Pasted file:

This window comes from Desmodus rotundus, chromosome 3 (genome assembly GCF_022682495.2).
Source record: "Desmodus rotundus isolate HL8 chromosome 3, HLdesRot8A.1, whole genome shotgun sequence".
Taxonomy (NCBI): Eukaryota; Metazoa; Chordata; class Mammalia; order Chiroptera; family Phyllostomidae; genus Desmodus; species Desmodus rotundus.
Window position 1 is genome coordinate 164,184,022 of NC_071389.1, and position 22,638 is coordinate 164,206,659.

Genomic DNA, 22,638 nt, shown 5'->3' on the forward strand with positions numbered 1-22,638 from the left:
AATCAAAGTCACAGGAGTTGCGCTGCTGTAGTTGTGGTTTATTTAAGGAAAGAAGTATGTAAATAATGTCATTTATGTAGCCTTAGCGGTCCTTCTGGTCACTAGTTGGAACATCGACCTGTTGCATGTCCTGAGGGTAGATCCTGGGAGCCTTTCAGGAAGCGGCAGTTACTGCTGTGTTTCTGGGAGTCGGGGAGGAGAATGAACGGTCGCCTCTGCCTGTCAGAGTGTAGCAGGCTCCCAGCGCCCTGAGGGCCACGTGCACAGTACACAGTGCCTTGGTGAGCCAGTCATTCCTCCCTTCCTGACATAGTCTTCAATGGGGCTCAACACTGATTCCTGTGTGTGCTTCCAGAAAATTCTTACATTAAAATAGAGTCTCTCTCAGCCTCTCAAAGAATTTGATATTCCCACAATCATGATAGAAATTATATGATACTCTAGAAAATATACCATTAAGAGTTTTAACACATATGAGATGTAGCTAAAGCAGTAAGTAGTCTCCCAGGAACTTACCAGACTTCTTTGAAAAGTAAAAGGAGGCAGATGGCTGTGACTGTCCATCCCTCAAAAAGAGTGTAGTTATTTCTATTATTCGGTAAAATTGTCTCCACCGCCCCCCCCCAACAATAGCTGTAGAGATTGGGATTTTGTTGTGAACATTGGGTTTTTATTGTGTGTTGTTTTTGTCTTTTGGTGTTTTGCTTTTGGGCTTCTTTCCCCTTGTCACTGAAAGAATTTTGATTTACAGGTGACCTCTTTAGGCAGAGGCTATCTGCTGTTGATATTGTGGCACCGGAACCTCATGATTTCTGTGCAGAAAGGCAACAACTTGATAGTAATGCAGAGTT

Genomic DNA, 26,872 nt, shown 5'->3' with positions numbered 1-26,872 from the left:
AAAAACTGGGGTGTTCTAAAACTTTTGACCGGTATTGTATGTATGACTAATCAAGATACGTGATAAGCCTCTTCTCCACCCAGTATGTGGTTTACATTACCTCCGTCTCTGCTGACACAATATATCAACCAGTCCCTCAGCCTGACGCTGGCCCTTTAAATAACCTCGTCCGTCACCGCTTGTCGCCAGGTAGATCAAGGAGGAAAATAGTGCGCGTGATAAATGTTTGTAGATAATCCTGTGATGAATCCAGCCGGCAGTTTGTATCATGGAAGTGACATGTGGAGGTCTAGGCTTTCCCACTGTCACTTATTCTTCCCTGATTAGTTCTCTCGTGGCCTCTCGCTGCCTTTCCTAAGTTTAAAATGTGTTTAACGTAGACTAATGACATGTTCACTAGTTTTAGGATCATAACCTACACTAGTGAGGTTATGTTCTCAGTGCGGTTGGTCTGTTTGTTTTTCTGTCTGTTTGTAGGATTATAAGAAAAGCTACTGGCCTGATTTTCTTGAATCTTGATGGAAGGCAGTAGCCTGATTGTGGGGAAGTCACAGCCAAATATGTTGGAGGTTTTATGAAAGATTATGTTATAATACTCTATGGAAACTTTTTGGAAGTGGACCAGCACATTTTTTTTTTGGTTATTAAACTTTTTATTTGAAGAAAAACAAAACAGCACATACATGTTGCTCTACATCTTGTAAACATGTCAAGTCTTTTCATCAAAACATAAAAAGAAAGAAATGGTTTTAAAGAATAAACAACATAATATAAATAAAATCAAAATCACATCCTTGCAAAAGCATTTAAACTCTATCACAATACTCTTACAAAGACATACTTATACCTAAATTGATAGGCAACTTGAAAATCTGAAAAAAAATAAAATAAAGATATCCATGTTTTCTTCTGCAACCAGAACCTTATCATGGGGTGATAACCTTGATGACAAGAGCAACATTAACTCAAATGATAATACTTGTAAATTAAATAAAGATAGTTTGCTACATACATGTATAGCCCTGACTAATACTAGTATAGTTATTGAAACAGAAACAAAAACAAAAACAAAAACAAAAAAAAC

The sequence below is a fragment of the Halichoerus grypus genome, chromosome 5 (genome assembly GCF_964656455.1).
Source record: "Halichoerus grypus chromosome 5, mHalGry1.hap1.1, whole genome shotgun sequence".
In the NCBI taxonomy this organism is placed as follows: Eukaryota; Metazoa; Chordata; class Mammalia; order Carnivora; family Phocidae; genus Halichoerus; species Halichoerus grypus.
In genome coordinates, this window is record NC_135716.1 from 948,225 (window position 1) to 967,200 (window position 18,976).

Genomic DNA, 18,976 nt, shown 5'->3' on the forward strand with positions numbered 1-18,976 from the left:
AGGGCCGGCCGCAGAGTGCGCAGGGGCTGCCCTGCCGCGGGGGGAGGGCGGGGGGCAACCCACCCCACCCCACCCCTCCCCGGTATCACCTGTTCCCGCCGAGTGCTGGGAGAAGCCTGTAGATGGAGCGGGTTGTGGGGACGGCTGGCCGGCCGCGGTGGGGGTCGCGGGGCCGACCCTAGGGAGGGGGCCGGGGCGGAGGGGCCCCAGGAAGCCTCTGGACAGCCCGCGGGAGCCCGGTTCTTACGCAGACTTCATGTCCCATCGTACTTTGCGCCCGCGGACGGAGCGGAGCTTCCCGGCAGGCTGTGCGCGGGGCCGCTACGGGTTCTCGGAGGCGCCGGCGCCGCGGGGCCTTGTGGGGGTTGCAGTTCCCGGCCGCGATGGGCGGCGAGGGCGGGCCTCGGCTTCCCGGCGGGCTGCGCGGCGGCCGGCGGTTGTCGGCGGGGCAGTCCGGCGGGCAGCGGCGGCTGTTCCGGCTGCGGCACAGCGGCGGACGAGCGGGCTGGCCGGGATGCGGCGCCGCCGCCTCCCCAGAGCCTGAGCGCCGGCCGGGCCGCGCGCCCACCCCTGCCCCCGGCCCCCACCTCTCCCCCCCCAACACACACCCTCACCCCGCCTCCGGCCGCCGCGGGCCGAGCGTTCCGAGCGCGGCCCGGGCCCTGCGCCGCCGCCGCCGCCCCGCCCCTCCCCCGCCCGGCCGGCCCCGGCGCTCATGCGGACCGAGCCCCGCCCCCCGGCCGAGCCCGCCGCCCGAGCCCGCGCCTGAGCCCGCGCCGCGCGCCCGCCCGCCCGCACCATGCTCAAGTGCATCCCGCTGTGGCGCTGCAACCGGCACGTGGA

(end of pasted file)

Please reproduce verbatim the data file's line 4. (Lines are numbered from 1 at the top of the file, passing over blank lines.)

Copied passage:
Window position 1 is genome coordinate 164,184,022 of NC_071389.1, and position 22,638 is coordinate 164,206,659.